The barbaric shooting in the Pulse nightclub in Orlando that resulted in the death of 49 people and the injury of 53 others is the latest in a string of terrorist attacks in the West. It is too early to determine whether the perpetrator, Omar Mateen, was directed or only inspired by ISIS. But the attack, which comes on the heels of the strikes in Paris and Brussels and in the wake of the group’s repeated calls for lone wolf attacks, reflects ISIS’ growing interest in expanding the battlefield to the West. A central question arising is whether these attacks also signal a transition for the self-styled caliphate to the global jihadi ideology of al Qaeda. If yes, the implication is clear: If ISIS has indeed become more like al Qaeda, then the two groups might someday cooperate and, consequently, the threat to the United States will grow. The preeminent terrorism scholar Bruce Hoffman recently proposed, notwithstanding the current hostility between ISIS and al Qaeda, that unification between the two groups is eventually possible.
To be sure, Hoffman is cautious; he focuses on the groups’ relations in five years’ time rather than in the near future. He also allows for cooperation short of unification, which would take the form of an alliance or tactical cooperation. In fact, the danger of the two groups’ joining forces in 2021 is perhaps the least of the West’s worries. Until recently, scholars and pundits focused on the danger that al Qaeda would be absorbed into the more successful ISIS. But that group’s string of defeats in Palmyra, Ramadi, Sinjar, and elsewhere flips the equation. Such losses could alter the dynamics within the jihadi movement with considerable ramifications for the wars in Syria and Iraq and for the fight against terrorism in the West.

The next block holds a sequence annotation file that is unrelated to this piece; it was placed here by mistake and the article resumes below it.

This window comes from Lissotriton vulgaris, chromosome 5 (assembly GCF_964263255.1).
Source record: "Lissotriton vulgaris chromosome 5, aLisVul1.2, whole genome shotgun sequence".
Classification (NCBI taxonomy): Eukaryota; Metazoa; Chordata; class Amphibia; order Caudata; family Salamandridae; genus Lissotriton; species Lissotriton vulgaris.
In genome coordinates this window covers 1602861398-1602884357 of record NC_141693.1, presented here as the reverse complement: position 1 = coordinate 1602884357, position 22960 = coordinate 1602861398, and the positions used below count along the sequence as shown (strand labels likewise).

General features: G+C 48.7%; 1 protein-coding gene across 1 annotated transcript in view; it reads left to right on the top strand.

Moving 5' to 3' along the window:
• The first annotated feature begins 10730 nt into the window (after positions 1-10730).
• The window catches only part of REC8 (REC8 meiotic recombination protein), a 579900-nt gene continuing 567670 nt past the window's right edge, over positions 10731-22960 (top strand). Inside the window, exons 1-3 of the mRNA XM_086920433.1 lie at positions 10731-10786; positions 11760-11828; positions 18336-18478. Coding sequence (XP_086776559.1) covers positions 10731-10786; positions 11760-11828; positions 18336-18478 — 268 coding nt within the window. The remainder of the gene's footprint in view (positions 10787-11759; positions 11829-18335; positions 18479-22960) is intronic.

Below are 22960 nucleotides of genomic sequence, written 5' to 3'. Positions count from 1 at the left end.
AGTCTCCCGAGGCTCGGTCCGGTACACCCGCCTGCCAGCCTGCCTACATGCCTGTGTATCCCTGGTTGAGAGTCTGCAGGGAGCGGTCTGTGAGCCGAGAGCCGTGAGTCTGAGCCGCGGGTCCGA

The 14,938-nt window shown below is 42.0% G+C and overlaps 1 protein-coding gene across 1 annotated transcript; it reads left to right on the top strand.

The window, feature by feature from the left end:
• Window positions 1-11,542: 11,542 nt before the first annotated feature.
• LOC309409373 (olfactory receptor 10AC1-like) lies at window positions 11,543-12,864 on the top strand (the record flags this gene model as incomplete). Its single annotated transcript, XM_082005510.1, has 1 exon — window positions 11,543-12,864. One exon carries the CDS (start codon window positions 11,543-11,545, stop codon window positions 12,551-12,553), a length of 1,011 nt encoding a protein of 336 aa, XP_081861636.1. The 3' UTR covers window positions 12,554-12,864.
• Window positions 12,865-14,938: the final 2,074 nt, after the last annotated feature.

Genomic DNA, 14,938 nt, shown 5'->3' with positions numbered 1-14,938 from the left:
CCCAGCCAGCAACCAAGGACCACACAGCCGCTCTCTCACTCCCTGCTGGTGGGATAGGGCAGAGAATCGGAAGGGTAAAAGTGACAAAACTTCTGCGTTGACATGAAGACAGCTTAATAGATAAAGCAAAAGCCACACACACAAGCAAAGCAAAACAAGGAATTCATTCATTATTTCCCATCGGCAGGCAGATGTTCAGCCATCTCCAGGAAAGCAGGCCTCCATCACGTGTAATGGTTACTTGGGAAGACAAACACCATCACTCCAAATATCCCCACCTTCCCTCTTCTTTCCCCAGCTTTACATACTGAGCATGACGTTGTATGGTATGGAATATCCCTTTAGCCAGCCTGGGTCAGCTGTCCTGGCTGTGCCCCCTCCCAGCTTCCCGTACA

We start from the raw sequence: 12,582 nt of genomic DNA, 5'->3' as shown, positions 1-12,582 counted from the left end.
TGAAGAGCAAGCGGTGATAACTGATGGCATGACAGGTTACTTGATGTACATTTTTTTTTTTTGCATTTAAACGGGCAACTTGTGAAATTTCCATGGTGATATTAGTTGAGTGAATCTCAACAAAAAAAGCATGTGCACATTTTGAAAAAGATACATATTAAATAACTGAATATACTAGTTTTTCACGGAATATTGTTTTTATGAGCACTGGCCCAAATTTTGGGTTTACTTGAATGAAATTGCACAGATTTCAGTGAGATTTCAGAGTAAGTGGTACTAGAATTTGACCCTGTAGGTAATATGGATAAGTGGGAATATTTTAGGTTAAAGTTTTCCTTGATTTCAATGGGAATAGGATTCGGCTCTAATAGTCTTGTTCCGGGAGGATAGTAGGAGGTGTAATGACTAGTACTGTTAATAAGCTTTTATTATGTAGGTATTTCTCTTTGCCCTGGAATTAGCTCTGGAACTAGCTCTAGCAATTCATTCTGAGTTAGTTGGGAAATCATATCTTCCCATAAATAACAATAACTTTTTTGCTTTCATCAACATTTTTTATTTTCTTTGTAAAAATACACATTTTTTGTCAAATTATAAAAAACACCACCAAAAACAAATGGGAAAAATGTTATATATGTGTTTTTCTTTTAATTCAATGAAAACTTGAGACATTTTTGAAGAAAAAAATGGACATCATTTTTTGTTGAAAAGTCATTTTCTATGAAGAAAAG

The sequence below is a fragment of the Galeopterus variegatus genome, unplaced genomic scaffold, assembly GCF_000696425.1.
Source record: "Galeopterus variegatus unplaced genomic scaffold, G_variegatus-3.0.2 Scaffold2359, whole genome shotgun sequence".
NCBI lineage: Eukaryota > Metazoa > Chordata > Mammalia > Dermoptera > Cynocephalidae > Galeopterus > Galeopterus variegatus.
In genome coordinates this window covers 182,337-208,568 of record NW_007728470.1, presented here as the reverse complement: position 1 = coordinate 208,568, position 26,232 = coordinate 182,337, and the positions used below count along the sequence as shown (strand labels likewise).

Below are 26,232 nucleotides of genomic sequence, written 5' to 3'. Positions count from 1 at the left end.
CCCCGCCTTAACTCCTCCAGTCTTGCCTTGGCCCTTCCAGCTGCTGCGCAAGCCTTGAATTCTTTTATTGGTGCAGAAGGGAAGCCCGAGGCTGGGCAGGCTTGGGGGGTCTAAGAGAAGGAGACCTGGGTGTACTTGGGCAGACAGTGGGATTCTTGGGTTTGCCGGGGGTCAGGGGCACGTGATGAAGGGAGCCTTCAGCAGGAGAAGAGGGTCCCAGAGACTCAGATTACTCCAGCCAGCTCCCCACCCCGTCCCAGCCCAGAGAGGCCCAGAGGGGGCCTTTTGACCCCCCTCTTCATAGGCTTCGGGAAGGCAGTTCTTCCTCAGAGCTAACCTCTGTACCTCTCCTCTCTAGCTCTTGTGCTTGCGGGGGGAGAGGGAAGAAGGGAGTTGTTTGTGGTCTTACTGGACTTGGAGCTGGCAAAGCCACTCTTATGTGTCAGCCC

On the face of it, Hoffman’s claim is not unreasonable. After all, al Qaeda and ISIS share striking similarities: both emerge from the Salafist strand of Islam, seek to restore the caliphate, and employ indiscriminate violence against Westerners. In a previous incarnation, ISIS was even a branch of al Qaeda. Nevertheless, the likelihood of the two uniting forces remains low.
The significant differences between the two groups extend beyond the wide disparity in each one’s power. ISIS functions as a state, controlling a vast territory with millions of residents, whereas al Qaeda operates primarily as an organization with considerably fewer resources. To the extent that al Qaeda’s branches have territorial possessions, they are significantly smaller and of less strategic importance than are ISIS-controlled territories. And although ISIS has prioritized the reintroduction of the caliphate, al Qaeda views this as a step to be postponed until conditions can guarantee its survival.
In addition, after the backlash that followed the 2008 collapse of its Iraqi branch—the very branch that resurged to become ISIS—al Qaeda has sought to…